• Our hosts were Milagros and Victor. They were both astoundingly kind and went well out of their way to help us multiple times. Milagros doesn’t speak English, but Victor speaks fluent English and happily translates any/all conversations between you and Milagros.
    • The house is lovely with a balcony with several chairs and tables, as well as a lounge room with comfortable couches and a TV, and a dining room.
    • Our room had air conditioning, a large bed, a small fridge, and a bathroom.
    • The hot water was consistent.
    • Milagros and Victor explained that the water they use in the casa is all boiled and then purified so you don’t need to worry when they serve glasses of water or ice. They were there to answer any questions we had, and loved to chat.
    • When we stayed with them, I was very ill. They went well out of their way to make me tea with fresh mint from their garden, as well as plain pasta for my lunch and plain rice for my dinner. The next morning they made me more tea, and gave me crackers to eat as my stomach was still very unwell. They refused to charge us for any of this and said they just wanted me to feel better. We couldn’t imagine more hospitable hosts, especially in a foreign country when you are unwell.
    • On top of this, they woke up early to make Alex a full breakfast for 6am, with fruit salad, bread rolls, butter, jam, eggs however he wanted, coffee, juice, and pastries. This was CUC $5.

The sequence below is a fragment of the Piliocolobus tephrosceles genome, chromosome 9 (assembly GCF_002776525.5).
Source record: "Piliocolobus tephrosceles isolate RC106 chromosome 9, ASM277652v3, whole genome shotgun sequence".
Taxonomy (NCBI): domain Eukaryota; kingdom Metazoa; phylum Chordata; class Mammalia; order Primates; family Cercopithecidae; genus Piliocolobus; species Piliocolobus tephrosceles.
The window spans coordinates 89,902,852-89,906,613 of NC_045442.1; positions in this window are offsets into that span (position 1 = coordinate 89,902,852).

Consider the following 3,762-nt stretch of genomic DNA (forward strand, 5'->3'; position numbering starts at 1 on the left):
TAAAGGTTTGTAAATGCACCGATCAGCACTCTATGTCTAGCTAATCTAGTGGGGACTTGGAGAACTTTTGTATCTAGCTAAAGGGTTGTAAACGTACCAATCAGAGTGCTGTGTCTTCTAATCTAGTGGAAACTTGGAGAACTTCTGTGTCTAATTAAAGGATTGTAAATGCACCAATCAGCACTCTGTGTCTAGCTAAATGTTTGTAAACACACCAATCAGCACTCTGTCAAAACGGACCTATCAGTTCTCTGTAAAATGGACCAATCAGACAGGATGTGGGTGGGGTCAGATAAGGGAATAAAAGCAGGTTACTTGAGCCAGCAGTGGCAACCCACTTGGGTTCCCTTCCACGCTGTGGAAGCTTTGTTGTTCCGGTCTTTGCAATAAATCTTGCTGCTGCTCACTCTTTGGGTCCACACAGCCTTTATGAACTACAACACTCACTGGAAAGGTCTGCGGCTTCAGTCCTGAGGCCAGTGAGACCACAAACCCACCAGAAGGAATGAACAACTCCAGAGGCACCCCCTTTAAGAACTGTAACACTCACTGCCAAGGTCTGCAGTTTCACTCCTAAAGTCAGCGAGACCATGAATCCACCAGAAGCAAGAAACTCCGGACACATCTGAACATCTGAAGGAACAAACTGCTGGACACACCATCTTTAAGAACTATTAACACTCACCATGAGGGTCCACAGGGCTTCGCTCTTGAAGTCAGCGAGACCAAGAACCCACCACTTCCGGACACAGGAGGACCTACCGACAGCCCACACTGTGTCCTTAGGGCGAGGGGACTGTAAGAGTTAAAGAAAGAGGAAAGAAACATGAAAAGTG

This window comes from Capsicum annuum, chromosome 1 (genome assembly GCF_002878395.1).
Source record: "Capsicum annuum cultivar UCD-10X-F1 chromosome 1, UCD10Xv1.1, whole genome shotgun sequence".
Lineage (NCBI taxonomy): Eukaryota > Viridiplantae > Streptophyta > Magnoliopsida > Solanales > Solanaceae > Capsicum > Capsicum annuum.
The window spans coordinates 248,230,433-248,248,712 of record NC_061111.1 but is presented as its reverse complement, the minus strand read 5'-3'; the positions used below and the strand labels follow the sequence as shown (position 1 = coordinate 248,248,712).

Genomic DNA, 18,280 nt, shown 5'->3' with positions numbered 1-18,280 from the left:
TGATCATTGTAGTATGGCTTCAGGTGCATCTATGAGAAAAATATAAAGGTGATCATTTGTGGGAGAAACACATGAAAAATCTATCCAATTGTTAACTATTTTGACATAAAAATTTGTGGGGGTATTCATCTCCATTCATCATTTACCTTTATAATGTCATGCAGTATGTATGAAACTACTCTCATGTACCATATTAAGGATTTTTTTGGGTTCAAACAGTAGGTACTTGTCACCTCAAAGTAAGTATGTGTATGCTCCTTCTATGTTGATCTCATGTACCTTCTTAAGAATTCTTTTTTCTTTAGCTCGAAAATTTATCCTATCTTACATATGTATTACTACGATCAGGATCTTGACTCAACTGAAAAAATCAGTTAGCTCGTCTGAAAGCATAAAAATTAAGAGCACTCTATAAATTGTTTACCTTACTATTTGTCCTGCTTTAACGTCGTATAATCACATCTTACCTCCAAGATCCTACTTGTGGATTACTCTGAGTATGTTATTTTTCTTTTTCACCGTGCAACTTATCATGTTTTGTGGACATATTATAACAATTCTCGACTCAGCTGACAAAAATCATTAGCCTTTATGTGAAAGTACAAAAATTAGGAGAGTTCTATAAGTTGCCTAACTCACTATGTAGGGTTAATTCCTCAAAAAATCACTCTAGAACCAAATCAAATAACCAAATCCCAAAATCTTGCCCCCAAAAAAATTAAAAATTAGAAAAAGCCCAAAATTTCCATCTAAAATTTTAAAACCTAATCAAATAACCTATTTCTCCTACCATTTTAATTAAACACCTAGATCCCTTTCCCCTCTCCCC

• They made Alex dinner which was large and very tasty, consisting of juicy roast pork, rice and beans, mashed Malanga (kind of like potato), potato chips, tomato, cucumber, and lettuce. This cost CUC $10.
    • The next morning Alex was locked in our bedroom as the door malfunctioned and wouldn’t open. Without hesitation Victor ran to our aid and did everything he could to help, which ended up involving asking our taxi driver to shoulder-charge the door to break it open and get Alex out. They were nothing but apologetic that this had happened, and so kind to us in every way.
    • We were only able to stay one night as they had been booked out prior, but we would have loved to have stayed longer with them.
    • We paid CUC $35 for our night here.
    • You can contact them on: Ph: (053) 52 940 846; e: milagros6210@nauta.cu; http://casaviel.blogspot.mx/



Our room at Royal House, Vedado, Havana



  • Villa La Niña, Adela Azcuy Norte No. 11, Viñales
    • Elisabeth was our hostess. She was very helpful and understanding, and speaks some English, certainly enough to get by if you don’t speak Spanish.